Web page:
The Bar Representation Fee (BRF) and the Bar 

If a member of the Bar has a complaint about something that the Bar Council has done, it very often ends up on my desk, as I am the Commercial Director of the Bar Council. I always try to investigate the issue to see if I can solve it. I very often speak to the complainant and I am always interested to know whether that person pays the BRF or not. Having been in post now for over a year, I have a large amount of anecdotal evidence about why members of the Bar do or do not pay the BRF, some of which I want to share with you in Bar Talk this week.  

Why do you pay the BRF?

Interestingly, the answers here vary a lot. I recently spoke to a barrister who had an issue with General Data Protection Regulation (GDPR) and who pays the BRF because that's the only way to engage with the International programme we run. Another had a problem with Counsel magazine not being delivered, but the reason she pays the BRF is in fact to access the Direct Access Portal

Two barristers who had issues with BARCO told me they pay the BRF because of all the lobbying work the Bar Council does on their behalf. A young pupil barrister told me that she pays the BRF because her chambers told her to, but it gave me a chance to explain what the BRF is.

One user of our Migrant Scheme told me he pays the BRF because "of course a barrister needs to pay the representational fee (who else will represent him?)." And the one that I found most sobering was a barrister who is on the lowest Practising Certificate Fee (PCF) earnings band, who called us because there had been an issue with her BRF direct debit which prevented her from paying the £8.34 a month. It echoed with the recent feedback I saw on Twitter about how little some barristers are earning, and how difficult life is for them, especially criminal barristers. So when I hesitantly asked her why she pays the BRF, she told me "because life is very difficult now, and it would be even harder if the Bar Council did not have funds to do the work." 

Why do you not pay the BRF? 

When I joined the Bar Council some 14 months ago, from a Royal Medical College, people told me I'd find the barristers a bit surprising - a bit precise, argumentative and sometimes tetchy. I don't find barristers like that at all. Whenever I handle their serious complaints they are very reasonable and keen to resolve the issue. When I have asked those barristers why they do not pay the BRF, the answers are equally varied, but also very sensible. 

One barrister told me they didn't pay "because I don't need Counsel magazine" (he associated the BRF with the monthly magazine). Another told me that she pays a lot for her practising certificate and that she would never voluntarily pay a subscription, though she did say she would pay without complaint if it was mandatory.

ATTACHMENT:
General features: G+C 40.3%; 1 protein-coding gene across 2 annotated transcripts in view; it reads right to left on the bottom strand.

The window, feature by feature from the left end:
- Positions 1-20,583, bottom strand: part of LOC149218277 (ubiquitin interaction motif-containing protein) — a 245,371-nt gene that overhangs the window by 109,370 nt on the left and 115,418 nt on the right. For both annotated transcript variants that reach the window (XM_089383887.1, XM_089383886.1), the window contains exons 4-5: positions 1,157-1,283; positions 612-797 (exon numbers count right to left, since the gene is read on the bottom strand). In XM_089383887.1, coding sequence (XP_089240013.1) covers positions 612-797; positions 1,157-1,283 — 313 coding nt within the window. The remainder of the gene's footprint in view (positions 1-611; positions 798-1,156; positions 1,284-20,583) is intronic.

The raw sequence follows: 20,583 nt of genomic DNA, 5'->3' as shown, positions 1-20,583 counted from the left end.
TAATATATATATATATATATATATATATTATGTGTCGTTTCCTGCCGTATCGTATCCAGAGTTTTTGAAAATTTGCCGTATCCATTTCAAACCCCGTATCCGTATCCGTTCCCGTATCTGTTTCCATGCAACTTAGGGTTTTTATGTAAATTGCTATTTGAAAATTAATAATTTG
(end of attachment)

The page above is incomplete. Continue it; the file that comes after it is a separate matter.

Another barrister told me the Bar Council is not managed properly, referring to the increase in the PCF to cover the pension deficit. Although she did tell us that she felt it is improving.  One barrister told me that he doesn't like to receive BMW adverts. He was surprised when I explained about the business partnership programme, which means that the Bar Council receives payment which in turn means that the levels of the PCF can be kept lower than they otherwise would be. 

I was also told by another caller that he simply doesn't believe in our work. This last example is similar to some of the reasons I read on Twitter; criticism from some individuals saying we don't do a good job. But when I asked him what he thinks we do, all he said was that we regulate the Bar (clearly confusing us with the Bar Standards Board). Yet, the reason that sticks in my mind is the one that said that he will pay if we become a trade union, so that we are true to the Bar. 

What should you do?

It is up to you. If you pay the BRF because you support our broader policy, lobbying, ethics, wellbeing, GDPR, anti-money-laundering, international, remuneration issues, profession-wide work, then thank you. If you pay the BRF to enjoy the benefits that specifically help you with your personal life or professional practice, then thank you as well. 

The point is that regardless of why you pay, we are thankful that you engage with us and support us because it is possible that life for barristers would be harder if the Bar Council did not have the funds to do this vital work. 

If you do not pay the BRF, and you want discuss it, not to be convinced to subscribe, but to help us understand your reasons why with a view to addressing them, then do send me an email (IDiVanna@BarCouncil.org.uk). I am always happy to talk so the Bar Council remains relevant and grows in strength for the years to come. 

Isabel DiVanna, Commercial Director at the Bar Council